The Constitutional amendment that brought the Goods and Services Tax (GST) regime from July 2017 by subsuming nearly one-and-a-half-dozen central and state levies, provided for a Council of Centre and states for decision making. The recommendations of the GST Council, as per the Constitutional amendment, were always a guidance and never a mandatory compliance, Bajaj said.
States, even though differing on tax rates on a particular good or service in the Council, never went back and framed legislations that were not in line with the panel’s recommendations.
And this practice is likely to continue unhindered, the official said soon after the Supreme Court ruled in the Mohit Minerals Ocean Freight case that the recommendations of the GST Council are not binding and only have persuasive value. It held that Parliament and state legislatures can equally legislate on GST.
“The GST law says that it will recommend, it had nowhere said that it will mandate. It is a constitutional body, executive body created by constitution which consist of Centre and state which will recommend and based on its recommendation we have created our laws on GST. This is the scheme of things,” Bajaj added.
In last five years, he said, “even where states did not agree and in writing gave a dissenting note, they actually promulgated the recommendations in the manner that the Council mentioned and not in the manner of what they said.”
Bajaj further said the problems can get compounded if any state decides not to accept the recommendation of the GST Council. However, he added that there will be an incentive for an entity to implement the recommendations.
Asked if there is any need for change in the GST law in wake of the Supreme Court’s ruling, the Secretary said, “I don’t see any (need) at this point.”
He added that Section 9 of the GST Act clearly says that the tax rate decision should be based on the recommendations of the Council.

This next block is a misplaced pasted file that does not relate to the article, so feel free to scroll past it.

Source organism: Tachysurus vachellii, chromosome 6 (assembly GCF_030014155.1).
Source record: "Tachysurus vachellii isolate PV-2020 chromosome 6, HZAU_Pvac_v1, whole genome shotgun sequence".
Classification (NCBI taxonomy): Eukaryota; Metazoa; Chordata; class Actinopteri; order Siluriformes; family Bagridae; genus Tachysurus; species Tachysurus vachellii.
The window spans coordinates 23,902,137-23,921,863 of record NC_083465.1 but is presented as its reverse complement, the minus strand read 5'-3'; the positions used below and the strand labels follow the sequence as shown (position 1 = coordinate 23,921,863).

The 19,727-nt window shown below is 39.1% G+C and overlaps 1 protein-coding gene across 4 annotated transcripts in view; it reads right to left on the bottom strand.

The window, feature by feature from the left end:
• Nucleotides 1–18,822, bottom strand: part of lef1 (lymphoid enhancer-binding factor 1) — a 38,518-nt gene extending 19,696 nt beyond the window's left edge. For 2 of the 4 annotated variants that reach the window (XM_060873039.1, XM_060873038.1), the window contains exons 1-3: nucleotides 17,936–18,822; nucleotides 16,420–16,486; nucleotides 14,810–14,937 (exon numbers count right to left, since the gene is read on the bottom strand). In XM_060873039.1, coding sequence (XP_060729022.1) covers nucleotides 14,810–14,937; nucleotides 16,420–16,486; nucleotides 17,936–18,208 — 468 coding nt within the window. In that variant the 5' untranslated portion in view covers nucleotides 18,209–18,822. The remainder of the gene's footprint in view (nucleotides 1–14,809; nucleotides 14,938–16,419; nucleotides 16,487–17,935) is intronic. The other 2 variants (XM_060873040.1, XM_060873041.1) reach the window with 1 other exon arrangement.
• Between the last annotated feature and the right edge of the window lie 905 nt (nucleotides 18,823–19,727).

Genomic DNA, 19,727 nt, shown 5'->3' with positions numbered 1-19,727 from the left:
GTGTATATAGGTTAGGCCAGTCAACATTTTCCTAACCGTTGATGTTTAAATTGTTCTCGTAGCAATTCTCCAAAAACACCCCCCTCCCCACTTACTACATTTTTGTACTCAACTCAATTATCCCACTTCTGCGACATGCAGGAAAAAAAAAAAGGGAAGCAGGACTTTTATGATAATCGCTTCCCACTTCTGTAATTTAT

“An administrative body created by the Constitution cannot have an overriding right on the legislature,” he said, adding the GST Council’s functioning is a very good experiment where both Centre and states come together in a “pooled sovereignty”.
At the time of introduction of GST, it was agreed that the Centre and states would function in the spirit of cooperative federalism and take decisions on the basis of consensus.
In the last five years of GST, the Council has taken all decision on the basis of consensus, with the exception of levy on lottery in which voting took place. During the voting, six states voted against the proposal of hiking tax rate on lottery to 28 per cent.
“Everywhere in the Act it is written ‘on the recommendation of council’, so we presume that council recommendation is the mandate by which the legislature of state or Centre perform,” Bajaj said.
Commenting on the observations, AMRG & Associates Senior Partner Rajat Mohan said in the GST Act, the words ‘on the recommendations of the Council’ have been used time and again.
“In practice till now whatsoever the GST Council has decided, has been notified by the governments. But this judgement has categorised this only as a persuasive value and not binding on the governments. This may lead to deviations by the states from the decisions of the Council,” Mohan said.
Athena Law Associates Partner Pawan Arora said the GST Council is a constitutional body for recommendations in framing GST laws by the Centre and states. It is required to bring the lawmakers of our federal government structure on the same platform, otherwise every state would start to make laws according to their own policies.
“It is true that GST Council recommendations are recommendatory in nature and not mandatory. However, leaving choice to state and Centre will defeat the purpose of One Nation One Tax,” Arora said.